In Xbox One’s newest software updates, which roll out in November, the gaming console's television functions will be integrated with Twitter. This means you can watch a show on the top portion of the screen and simultaneously send out tweets in the "Snap" sidebar. An optional bottom pane will show tweets that are tied to whatever TV series is being played.
We've all done it: you watch the star of your favorite television show do something stupid in the new episode and you can't stop yourself from shouting at the screen, "Come on! She wouldn't do that!" Well, Microsoft is providing an easy way to really get that message out there.
An obvious use will be to enable fans to converse more easily during a television show's broadcast. People can yell about poorly written plot points, discuss theories for a mystery, or just applaud a particularly witty line from a sitcom. A TV series lives or dies on how big the ratings for the show are. Building up an invested fanbase on social media is one way for shows to grow and survive to another season.
But integrating TV and Twitter will have a larger impact on the news. Imagine being able to read everyone’s reaction in real-time as national news breaks. You could read live reports on a natural disaster from people who are actually there, see instant reactions to political debates, or even monitor the backlash of a celebrity’s faux pas. Reading such tweets adds a human and emotional component to the litany of happenings in the world.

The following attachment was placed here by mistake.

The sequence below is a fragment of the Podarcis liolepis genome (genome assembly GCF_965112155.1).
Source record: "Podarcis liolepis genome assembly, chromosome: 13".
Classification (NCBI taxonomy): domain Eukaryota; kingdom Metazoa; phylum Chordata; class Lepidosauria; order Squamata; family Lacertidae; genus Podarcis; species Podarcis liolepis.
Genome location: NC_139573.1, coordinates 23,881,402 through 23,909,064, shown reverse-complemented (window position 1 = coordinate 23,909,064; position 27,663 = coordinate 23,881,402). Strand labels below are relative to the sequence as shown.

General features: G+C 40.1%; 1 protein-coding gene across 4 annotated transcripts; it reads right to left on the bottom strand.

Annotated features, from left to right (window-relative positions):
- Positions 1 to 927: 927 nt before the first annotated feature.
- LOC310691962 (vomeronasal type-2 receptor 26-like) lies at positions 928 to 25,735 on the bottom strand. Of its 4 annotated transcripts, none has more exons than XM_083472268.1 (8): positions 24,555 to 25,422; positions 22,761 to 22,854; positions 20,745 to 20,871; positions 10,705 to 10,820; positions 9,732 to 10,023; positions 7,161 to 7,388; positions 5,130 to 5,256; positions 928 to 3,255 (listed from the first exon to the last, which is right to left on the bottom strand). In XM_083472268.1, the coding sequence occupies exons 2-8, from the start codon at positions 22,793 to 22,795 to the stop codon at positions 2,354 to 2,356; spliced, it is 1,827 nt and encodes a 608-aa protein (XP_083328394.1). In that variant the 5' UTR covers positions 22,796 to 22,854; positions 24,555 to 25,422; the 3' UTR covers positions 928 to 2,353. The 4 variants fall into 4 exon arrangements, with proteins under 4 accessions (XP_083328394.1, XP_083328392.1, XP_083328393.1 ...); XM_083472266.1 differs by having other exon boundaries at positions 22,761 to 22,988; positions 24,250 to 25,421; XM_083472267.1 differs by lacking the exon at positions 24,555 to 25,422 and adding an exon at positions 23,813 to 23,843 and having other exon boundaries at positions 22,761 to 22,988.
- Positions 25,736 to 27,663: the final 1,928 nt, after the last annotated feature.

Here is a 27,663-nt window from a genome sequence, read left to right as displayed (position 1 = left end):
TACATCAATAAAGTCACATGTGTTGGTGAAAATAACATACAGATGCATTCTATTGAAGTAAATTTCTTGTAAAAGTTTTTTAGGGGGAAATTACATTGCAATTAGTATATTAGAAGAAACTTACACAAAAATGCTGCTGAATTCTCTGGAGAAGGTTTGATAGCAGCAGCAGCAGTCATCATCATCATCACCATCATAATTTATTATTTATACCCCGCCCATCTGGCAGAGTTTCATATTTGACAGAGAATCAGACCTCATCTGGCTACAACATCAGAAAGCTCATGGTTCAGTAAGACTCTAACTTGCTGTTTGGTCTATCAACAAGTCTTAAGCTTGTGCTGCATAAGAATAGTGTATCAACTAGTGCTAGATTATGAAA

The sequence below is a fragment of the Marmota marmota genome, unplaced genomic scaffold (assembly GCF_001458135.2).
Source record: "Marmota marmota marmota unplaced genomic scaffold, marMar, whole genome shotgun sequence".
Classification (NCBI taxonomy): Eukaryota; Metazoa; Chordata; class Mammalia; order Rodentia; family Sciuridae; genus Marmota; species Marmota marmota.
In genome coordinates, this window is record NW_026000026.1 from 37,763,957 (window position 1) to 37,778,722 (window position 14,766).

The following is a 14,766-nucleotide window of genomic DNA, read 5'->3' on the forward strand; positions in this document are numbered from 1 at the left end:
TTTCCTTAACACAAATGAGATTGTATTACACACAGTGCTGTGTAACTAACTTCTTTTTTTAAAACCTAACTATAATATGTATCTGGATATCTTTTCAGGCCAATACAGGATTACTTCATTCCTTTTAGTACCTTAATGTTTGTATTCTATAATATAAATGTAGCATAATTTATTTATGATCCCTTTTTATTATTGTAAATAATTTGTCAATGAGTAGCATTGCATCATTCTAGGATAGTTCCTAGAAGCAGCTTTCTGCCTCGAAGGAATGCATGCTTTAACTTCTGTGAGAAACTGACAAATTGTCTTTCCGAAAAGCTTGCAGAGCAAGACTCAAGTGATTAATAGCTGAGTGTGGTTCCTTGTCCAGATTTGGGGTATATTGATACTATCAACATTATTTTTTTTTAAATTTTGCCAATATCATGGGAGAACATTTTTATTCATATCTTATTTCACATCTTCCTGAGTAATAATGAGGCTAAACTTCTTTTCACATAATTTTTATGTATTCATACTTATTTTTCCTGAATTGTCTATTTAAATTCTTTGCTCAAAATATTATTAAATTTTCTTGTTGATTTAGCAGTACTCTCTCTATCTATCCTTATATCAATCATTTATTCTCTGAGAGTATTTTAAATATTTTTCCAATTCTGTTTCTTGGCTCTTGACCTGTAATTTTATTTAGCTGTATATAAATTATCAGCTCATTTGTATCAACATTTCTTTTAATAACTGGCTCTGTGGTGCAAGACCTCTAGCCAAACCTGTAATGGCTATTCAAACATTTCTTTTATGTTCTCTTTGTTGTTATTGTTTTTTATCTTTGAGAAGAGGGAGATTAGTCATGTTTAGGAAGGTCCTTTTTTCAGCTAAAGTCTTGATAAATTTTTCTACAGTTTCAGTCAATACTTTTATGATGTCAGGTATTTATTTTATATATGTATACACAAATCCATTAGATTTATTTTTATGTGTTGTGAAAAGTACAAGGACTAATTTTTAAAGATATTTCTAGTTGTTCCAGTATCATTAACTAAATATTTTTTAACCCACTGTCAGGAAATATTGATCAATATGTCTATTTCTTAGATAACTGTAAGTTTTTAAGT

And what would happen if television producers take notice of these features? Some news shows already pander to Twitter users, posing questions and discussing on-air some of the answers tweeted back. Such segments could become fully integrated on 24-hour cable news. And with live events like disasters, car chases, political debates, news outlets would not even have to ask for online responses, they could just grab those that are already being tweeted out.
As for dramas, sitcoms, and other televised fiction, there could be more fostering of a community discussing the surprises and mysteries in a show. Think of the fanatical Lost fanbase from years ago, but amped up by sharing theories about the show's riddles live while it airs. Of course, that could also mean live Game of Thrones spoilers, with book readers announcing what will happen on the show moments before it does. That would take trolling to a whole new level. Would television studios find ways to fight that? Would they ask Microsoft to filter out spoiler tweets?
The updates will also show users what the Twittersphere is watching at that moment. Thus, you can tune in to become part of the conversation.
Xbox’s senior director, Lisa Gurry, says, "With these added features, we’re making it easy for our fans to discover new shows to love."